Gastrointestinal infections kill around three million people globally each year. Diarrheal infections are responsible for approximately 2.5 million deaths per year (4% of all deaths, and 15% of deaths in children up to four years; WHO 2008). The most important gastrointestinal (GI) pathogens that cause acute diarrhea include Campylobacter jejuni/coli, Salmonella, Shigella, Escherichia coli, Yersinia enterocolitica, Vibrio cholerae, Clostridium difficile, rotaviruses, noroviruses, and Entamoeba histolytica. In addition to the diarrheal pathogens, one of the most important gastrointestinal pathogens is Helicobacter pylori. Approximately half of the world population is infected with this pathogen, which is the main cause for gastric cancer. No effective vaccines are available for any of the leading gastrointestinal pathogens, and treatment options are unsatisfactory for most of them. There is thus an urgent need for novel vaccines and therapeutic interventions.
The mission of the Thematic Translational Unit "Gastrointestinal Infections" is to improve the diagnosis, treatment and prophylaxis of bacterial gastrointestinal infections, and thereby aims at reducing the morbidity and mortality from these diseases. Uniquely, all interventions developed will be selective for specific pathogens or groups of them, rather than broadly attacking pathogens and commensals alike. Another important research focus is to develop therapies that protect the microbiota during interventions against GI pathogens.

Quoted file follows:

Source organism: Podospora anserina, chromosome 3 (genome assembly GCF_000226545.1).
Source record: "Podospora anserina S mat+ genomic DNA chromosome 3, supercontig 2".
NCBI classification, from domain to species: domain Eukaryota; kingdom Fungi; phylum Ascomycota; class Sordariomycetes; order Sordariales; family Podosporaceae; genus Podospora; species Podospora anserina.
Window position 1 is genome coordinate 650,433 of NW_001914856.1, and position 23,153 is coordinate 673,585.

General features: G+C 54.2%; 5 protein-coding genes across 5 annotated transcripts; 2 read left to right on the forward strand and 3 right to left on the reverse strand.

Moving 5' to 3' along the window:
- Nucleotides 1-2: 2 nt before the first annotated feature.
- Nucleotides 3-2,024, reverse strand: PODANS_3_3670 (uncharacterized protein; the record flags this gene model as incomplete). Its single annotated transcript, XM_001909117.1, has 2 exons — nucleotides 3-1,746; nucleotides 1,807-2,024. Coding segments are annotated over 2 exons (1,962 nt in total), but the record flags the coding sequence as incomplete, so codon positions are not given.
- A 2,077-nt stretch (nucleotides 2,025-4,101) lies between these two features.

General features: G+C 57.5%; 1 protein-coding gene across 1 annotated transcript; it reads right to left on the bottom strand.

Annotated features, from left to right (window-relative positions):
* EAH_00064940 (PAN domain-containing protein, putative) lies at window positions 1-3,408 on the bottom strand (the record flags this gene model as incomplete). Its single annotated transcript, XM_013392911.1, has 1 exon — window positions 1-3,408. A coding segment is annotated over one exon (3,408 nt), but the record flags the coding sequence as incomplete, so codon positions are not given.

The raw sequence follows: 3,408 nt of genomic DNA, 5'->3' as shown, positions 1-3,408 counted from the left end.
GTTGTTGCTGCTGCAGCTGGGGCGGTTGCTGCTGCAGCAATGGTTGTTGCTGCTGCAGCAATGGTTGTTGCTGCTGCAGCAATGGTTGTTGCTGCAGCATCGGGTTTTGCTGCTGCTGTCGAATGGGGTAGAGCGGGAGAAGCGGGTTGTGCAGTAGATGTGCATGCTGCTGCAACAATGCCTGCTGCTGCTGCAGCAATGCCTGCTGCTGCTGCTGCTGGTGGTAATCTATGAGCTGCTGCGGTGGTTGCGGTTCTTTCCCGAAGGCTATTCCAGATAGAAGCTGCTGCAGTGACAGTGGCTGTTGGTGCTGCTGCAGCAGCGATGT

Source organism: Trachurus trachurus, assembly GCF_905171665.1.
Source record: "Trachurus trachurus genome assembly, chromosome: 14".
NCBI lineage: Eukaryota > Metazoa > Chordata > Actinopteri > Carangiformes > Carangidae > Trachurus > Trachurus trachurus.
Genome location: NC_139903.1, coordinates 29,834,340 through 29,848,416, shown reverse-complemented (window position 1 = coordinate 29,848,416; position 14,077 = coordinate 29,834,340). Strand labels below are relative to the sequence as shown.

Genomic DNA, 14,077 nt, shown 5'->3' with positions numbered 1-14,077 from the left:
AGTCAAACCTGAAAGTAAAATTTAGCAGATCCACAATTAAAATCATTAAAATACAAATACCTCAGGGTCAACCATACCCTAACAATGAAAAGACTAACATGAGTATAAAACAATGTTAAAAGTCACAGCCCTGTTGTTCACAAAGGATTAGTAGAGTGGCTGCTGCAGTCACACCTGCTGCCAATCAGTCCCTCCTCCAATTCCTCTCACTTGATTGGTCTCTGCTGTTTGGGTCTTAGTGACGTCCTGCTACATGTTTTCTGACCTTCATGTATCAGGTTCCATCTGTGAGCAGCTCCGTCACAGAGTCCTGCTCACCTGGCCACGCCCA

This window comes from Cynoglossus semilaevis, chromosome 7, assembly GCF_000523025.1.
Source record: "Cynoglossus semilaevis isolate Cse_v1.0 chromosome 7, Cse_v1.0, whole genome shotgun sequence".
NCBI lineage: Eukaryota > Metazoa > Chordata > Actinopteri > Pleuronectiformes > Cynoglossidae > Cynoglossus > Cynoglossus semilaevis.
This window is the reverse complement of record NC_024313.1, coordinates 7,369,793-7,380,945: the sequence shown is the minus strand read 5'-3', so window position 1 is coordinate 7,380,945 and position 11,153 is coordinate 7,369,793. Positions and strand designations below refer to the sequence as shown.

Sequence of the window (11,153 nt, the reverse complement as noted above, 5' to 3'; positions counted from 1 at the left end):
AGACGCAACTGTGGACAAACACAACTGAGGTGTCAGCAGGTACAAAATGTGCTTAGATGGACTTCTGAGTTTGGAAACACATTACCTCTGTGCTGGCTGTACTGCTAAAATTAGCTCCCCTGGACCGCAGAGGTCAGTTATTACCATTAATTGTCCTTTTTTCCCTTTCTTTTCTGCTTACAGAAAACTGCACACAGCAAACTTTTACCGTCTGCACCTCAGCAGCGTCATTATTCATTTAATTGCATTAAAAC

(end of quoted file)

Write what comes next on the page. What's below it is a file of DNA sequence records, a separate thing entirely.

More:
- Development of inhibitors of gastrointestinal pathogen virulence factors
- Development of a vaccine against Helicobacter pylori
- The gastrointestinal microbiota and its interaction with gastrointestinal pathogens and the immune system.
Sebastian Suerbaum, Hannover Medical School
Ingo Autenrieth, University and University Hospital Tübingen
Markus Gerhard, Technische Universität München
Oliver Bachmann, Hannover Medical School